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New Data Link Policies that Restrict Tobacco Sales to Lower Rates of Youth Tobacco Use in Providence

Fewer teenagers report using e-cigarettes and flavored tobacco products in Providence than in other cities following Providence's 2013 implementation of strict policies that restrict tobacco sales, according to new data released today by the Rhode Island Department of Health (RIDOH).

Since July 2013 local tobacco retail licenses have been required in Providence, and the city has restricted the sale of flavored tobacco in retail convenience stores such as gas stations, food markets, and pharmacies. Flavored tobacco products are often available in kid-friendly flavors such as strawberry, grape, bubble gum, and cotton candy. The city also banned tobacco discounting and coupons. Survey data collected in 2016 revealed that:

--3.2% of teenagers in Providence reported using flavored tobacco products within the past 30 days (i.e. current use), while 3.9% reported current use of e-cigarettes or electronic nicotine delivery devices (ENDS) --In neighboring Cranston, 7.6% of teens reported current use of flavored tobacco products, while 7.7% reported use of e-cigarettes or ENDS products. --In Woonsocket, flavored tobacco products were reportedly used by 12.7% of teenagers, while e-cigarettes or ENDS products were used by 14.4% of teenagers.

This is the first time that city-level tobacco use data are being compared in Rhode Island.

"Providence's policies that restrict tobacco sales were very likely a significant factor in the city's lower rate of tobacco use among teenagers," said Director of Health Nicole Alexander-Scott, MD, MPH. "By standing up to the big tobacco companies that continue to target youth and lower income communities with their dangerous, highly addictive products, Providence is establishing a model that can be replicated in every other city and town in the state. Every single young person in Rhode Island absolutely deserves an equal opportunity to breathe free and thrive."

"On behalf of the City of Providence, we're pleased to see the impact of our tobacco control efforts, including restrictions on the sale of flavored tobacco," said Ellen Cynar, Director of the Providence Healthy Communities Office. "The future of Providence is dependent upon the health of our youth. The more we can reduce Providence youth initiation of tobacco and nicotine products early on, the less likely they are to be addicted down the road."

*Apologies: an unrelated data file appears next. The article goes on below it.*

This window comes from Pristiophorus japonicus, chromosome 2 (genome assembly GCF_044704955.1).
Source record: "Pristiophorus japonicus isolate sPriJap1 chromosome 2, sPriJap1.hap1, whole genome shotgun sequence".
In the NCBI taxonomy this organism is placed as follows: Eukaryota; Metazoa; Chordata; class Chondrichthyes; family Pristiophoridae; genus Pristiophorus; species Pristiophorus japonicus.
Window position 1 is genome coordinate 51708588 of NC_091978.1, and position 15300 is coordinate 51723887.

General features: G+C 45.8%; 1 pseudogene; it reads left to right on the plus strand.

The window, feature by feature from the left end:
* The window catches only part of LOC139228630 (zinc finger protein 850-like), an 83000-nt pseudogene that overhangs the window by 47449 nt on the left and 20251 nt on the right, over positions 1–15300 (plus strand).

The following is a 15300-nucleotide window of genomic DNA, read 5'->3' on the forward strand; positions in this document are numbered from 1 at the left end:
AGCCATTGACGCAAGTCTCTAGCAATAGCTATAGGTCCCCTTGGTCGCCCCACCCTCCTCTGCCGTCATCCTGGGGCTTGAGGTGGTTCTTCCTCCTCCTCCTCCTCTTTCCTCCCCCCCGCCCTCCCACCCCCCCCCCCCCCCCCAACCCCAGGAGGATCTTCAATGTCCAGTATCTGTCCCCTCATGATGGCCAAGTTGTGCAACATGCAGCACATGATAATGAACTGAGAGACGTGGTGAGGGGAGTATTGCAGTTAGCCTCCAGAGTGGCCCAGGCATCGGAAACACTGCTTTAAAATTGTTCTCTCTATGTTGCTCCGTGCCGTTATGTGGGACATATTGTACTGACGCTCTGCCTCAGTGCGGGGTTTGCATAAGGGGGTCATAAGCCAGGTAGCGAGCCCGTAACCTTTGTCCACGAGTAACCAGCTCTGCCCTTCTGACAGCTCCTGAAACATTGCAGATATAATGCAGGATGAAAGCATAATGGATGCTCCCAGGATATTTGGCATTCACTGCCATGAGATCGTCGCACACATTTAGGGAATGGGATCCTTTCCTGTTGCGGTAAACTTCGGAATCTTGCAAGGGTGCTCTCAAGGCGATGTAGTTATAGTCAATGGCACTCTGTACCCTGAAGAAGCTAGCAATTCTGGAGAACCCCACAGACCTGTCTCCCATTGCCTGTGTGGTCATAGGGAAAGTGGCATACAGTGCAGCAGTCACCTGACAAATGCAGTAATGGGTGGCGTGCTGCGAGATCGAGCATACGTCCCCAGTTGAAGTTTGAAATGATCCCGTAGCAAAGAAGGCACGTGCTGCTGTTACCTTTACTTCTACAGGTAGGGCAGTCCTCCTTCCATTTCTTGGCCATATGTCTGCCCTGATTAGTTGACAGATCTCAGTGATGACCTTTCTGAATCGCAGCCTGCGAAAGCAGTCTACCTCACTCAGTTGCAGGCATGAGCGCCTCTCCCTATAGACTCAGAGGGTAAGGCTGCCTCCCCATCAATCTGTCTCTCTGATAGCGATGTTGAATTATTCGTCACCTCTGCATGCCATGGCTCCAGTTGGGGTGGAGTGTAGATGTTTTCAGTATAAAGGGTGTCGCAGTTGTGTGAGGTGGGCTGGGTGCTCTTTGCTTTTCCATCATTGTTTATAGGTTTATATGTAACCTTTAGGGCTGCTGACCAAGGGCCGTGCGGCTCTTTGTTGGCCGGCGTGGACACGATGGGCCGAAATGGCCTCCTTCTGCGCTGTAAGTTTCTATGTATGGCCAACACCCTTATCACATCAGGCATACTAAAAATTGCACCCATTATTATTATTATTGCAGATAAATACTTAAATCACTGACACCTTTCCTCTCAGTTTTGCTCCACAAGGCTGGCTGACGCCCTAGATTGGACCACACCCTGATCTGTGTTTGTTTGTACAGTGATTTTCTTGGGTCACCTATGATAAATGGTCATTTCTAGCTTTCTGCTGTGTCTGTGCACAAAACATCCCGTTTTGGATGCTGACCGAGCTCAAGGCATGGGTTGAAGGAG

As one of 10 Health Equity Zones (HEZs) in Rhode Island, Providence has focused on reducing its youth smoking rate. Bristol, another HEZ, recently prohibited smoking and the use of other tobacco products, including e-cigarettes, on town property. In each HEZ a wide range of organizations and individuals are working together on various projects that are narrowing health disparities by supporting healthy choices and safe living. In addition to tobacco cessation, other HEZs are focusing on preventing chronic diseases, improving birth outcomes, and improving the social and environmental conditions of neighborhoods.

Like other tobacco products, most e-cigarettes contain nicotine. Nicotine use by children and teenagers is particularly harmful because it can damage the developing brain and result in life long addiction. Tobacco use remains the leading cause of preventable death, killing 480,000 people in the United States and 1,800 Rhode Islanders each year. Most adult smokers get addicted to deadly tobacco use during adolescence.

Nationally, 24% of high school students report current use of e-cigarettes. Of U.S. middle school and high school tobacco users, 70% had used at least one flavored product in the past 30 days.

While teenage use of some tobacco products, such as cigarettes and cigars, continues to decline, more young people are turning to other highly addictive tobacco products, like hookahs and ENDS products, which are also available in candy-like and kid-friendly flavors. In a 2014 nationwide study of 12-17 year olds, the majority of those surveyed who ever tried tobacco first used a flavored tobacco product.

In Rhode Island, cigarette use among high school teens declined from 8.0% in 2013 to 4.8% in 2015—the lowest youth smoking rates in the country. Despite this reduction, 27.1% of all youth in Rhode Island in 2015 used some type of tobacco product (cigarettes, cigars, smokeless, hookah, or e-cigarettes). In Rhode Island, ENDS products (i.e. e-cigarettes or "vaping" devices) were the most commonly used tobacco product within the prior 30 days (19.3%), followed by hookahs (11.8%). One session of hookah smoking can have the impact of up to 200 cigarettes. Rhode Island youth also reported using, cigars (8.4%), smokeless tobacco (5.3%), and lit cigarettes (4.8%).

Parents and educators should address teen tobacco use immediately and, if needed, contact the child's pediatrician or school nurse for age-appropriate tobacco cessation support.

In Rhode Island, it is illegal to sell any tobacco product to anyone under 18, including e-cigarettes, ENDS products, and customized "vaping" devices, e-liquids, and related components. As of August 2016, Food & Drug Administration (FDA) regulations also ban online sales of all tobacco products to anyone under 18, as well as free sample giveaways and marketing claims related to smoking cessation benefits without prior FDA authorization.

The data being reported today were generated from two surveys conducted of teenagers in 2016, the Rhode Island Student Survey and the Annie E. Casey Evidence to Success Youth Experience Survey.

The Rhode Island Smokers' QuitLine provides free and confidential information and counseling to tobacco users: English: 1-800-QUIT-NOW (1-800-784-8669); Spanish: 1-800-8-DÉJALO (1-800-833-5256)

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